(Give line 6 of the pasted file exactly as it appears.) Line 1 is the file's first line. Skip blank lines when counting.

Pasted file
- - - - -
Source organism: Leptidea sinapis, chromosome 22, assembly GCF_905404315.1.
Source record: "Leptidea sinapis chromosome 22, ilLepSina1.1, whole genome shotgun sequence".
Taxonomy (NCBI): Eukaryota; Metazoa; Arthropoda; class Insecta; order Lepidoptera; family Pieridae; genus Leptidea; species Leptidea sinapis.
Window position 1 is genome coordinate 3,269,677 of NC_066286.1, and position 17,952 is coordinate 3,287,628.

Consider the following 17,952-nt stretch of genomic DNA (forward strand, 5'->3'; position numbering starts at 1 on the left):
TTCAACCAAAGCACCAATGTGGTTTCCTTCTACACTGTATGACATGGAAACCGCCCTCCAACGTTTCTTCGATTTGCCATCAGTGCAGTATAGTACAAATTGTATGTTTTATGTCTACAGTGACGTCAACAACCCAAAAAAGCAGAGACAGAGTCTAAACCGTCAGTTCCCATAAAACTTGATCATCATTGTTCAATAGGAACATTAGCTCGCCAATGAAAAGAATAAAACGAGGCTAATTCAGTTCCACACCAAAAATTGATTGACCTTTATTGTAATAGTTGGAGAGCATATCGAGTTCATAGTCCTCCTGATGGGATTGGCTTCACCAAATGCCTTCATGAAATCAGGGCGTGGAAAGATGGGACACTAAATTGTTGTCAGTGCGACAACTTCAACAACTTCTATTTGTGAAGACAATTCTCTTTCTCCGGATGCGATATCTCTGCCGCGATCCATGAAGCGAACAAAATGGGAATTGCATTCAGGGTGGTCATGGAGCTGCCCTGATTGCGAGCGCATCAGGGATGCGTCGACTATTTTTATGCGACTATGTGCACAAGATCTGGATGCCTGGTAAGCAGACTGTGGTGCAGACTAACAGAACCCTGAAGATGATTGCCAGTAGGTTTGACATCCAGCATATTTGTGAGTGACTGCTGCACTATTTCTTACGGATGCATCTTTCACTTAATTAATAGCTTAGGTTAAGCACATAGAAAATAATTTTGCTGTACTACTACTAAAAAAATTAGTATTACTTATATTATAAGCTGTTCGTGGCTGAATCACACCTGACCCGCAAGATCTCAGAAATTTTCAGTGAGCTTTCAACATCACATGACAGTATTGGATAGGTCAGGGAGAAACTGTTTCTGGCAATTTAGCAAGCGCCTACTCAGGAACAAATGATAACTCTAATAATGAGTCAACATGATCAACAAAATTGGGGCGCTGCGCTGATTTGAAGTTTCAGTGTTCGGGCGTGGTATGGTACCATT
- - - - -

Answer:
TTCAACCAAAGCACCAATGTGGTTTCCTTCTACACTGTATGACATGGAAACCGCCCTCCAACGTTTCTTCGATTTGCCATCAGTGCAGTATAGTACAAATTGTATGTTTTATGTCTACAGTGACGTCAACAACCCAAAAAAGCAGAGACAGAGTCTAAACCGTCAGTTCCCATAAAACTTGATCATCATTGTTCAATAGGAACATTAGCTCGCCAATGAAAAGAATAAAACGAGGCTAATTCAGTTCCACACCAAAAATTGATTGACCTTTATTGTAATAGTTGGAGAGCATATCGAGTTCATAGTCCTCCTGATGGGATTGGCTTCACCAAATGCCTTCATGAAATCAGGGCGTGGAAAGATGGGACACTAAATTGTTGTCAGTGCGACAACTTCAACAACTTCTATTTGTGAAGACAATTCTCTTTCTCCGGATGCGATATCTCTGCCGCGATCCATGAAGCGAACAAAATGGGAATTGCATTCAGGGTGGTCATGGAGCTGCCCTGATTGCGAGCGCATCAGGGATGCGTCGACTATTTTTATGCGACTATGTGCACAAGATCTGGATGCCTGGTAAGCAGACTGTGGTGCAGACTAACAGAACCCTGAAGATGATTGCCAGTAGGTTTGACATCCAGCATATTTGTGAGTGACTGCTGCACTATTTCTTACGGATGCATCTTTCACTTAATTAATAGCTTAGGTTAAGCACATAGAAAATAATTTTGCTGTACTACTACTAAAAAAATTAGTATTACTTATATTATAAGCTGTTCGTGGCTGAATCACACCTGACCCGCAAGATCTCAGAAATTTTCAGTGAGCTTTCAACATCACATGACAGTATTGGATAGGTCAGGGAGAAACTGTTTCTGGCAATTTAGCAAGCGCCTACTCAGGAACAAATGATAACTCTAATAATGAGTCAACATGATCAACAAAATTGGGGCGCTGCGCTGATTTGAAGTTTCAGTGTTCGGGCGTGGTATGGTACCATT